The company has a long history of championing frozen foods. Sysco founder John Baugh has been quoted as saying, "frozen foods taste better than anything I could grow in my garden." He started the company in 1969 when he saw an opening in the food services marketplace for a large, national distributor that would beat out local competitors through its sheer size. At the time, Baugh owned a small frozen-food company in Houston, and he convinced eight other regional food distributors to join forces to form a national conglomerate. Within a year of its start, Sysco posted more than $100 million in sales, and for the next 30 years, snapped up more than 150 local food distributors, becoming the largest in the nation. The company is about 50 percent larger than its next-largest competitor and five times bigger than the third-largest player; its boxes and cans are now as common in restaurant kitchens as salt and flour. A very partial listing of its better-known customers can be found here.

Some obvious food trends have helped Sysco's rise to Wal-Mart-like dominance. In 1970, households spent 34 percent of their food budget on dining out, compared to almost 50 percent today. And as small, local farms have closed down to make way for strip malls, restaurants increasingly depend on regional and national food processors to supply them with basic ingredients. While Sysco has smartly capitalized on all of this as the middleman between individual food distributors and the kitchen door, it's also earned the ire of gourmets, who portray the company as a leviathan that destroys local economies—and good taste.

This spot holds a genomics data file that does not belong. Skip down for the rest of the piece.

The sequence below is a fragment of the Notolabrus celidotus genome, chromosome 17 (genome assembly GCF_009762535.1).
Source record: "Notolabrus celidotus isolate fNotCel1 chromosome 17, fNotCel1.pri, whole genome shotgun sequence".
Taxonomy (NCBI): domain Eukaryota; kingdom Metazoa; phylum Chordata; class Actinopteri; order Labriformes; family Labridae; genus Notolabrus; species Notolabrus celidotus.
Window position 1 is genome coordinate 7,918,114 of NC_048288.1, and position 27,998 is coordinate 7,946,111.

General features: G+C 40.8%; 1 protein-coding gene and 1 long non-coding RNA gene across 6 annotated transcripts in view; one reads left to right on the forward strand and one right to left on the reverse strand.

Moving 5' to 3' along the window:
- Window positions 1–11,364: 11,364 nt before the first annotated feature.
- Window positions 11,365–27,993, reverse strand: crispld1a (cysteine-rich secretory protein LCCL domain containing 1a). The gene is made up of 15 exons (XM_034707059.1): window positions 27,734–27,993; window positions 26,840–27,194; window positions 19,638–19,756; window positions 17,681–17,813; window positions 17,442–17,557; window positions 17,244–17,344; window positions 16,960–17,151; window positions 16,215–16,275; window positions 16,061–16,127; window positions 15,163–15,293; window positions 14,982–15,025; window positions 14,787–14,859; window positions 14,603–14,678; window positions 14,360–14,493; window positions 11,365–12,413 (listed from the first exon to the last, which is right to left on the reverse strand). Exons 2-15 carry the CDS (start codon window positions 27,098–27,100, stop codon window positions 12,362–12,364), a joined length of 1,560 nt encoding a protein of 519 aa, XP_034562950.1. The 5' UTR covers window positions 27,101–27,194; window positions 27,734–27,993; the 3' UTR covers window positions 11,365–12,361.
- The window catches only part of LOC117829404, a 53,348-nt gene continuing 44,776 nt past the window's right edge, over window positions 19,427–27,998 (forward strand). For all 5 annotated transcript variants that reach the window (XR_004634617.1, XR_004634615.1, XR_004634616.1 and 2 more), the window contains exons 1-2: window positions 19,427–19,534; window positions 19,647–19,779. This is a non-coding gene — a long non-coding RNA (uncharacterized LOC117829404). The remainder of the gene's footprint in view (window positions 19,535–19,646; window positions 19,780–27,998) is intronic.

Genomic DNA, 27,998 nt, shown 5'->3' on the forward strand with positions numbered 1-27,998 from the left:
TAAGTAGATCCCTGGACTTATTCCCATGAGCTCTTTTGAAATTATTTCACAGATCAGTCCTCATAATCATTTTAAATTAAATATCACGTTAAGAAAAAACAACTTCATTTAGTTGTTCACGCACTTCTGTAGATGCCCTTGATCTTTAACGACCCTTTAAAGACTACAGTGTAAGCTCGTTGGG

But many quality restaurants, like Tree Room, use Sysco responsibly—shying away from pre-made items they can disguise as their own. Bardia Ferdowski of Bardia's New Orleans Café in Washington, D.C., purchases only raw and unprocessed Sysco products such as flour, potatoes, and beef, and receives frequent deliveries so that ingredients are as fresh as possible. For its part, Sysco has also been upping the quality of some of its offerings. It now distributes more locally grown meats and produce, and teams up with companies like artisanal cheesemongerMurray's to deliver specialty foods. Chef Tom Hosack of Hudson's at the Heathman Lodge in Vancouver, Wash., for instance, buys most of his greens through Sysco, and they're almost all regionally grown.

And not every cook has the time—or the money—to spend every afternoon foraging for fresh heirloom tomatoes at the local farmer's market. Nor do they need to. Many of Sysco's products—the meat, the vegetables, the fruits—are not that different than what you'll find at your local supermarket. But no restaurant diner should pay a chef to defrost and heat. Cooks are called cooks for a reason.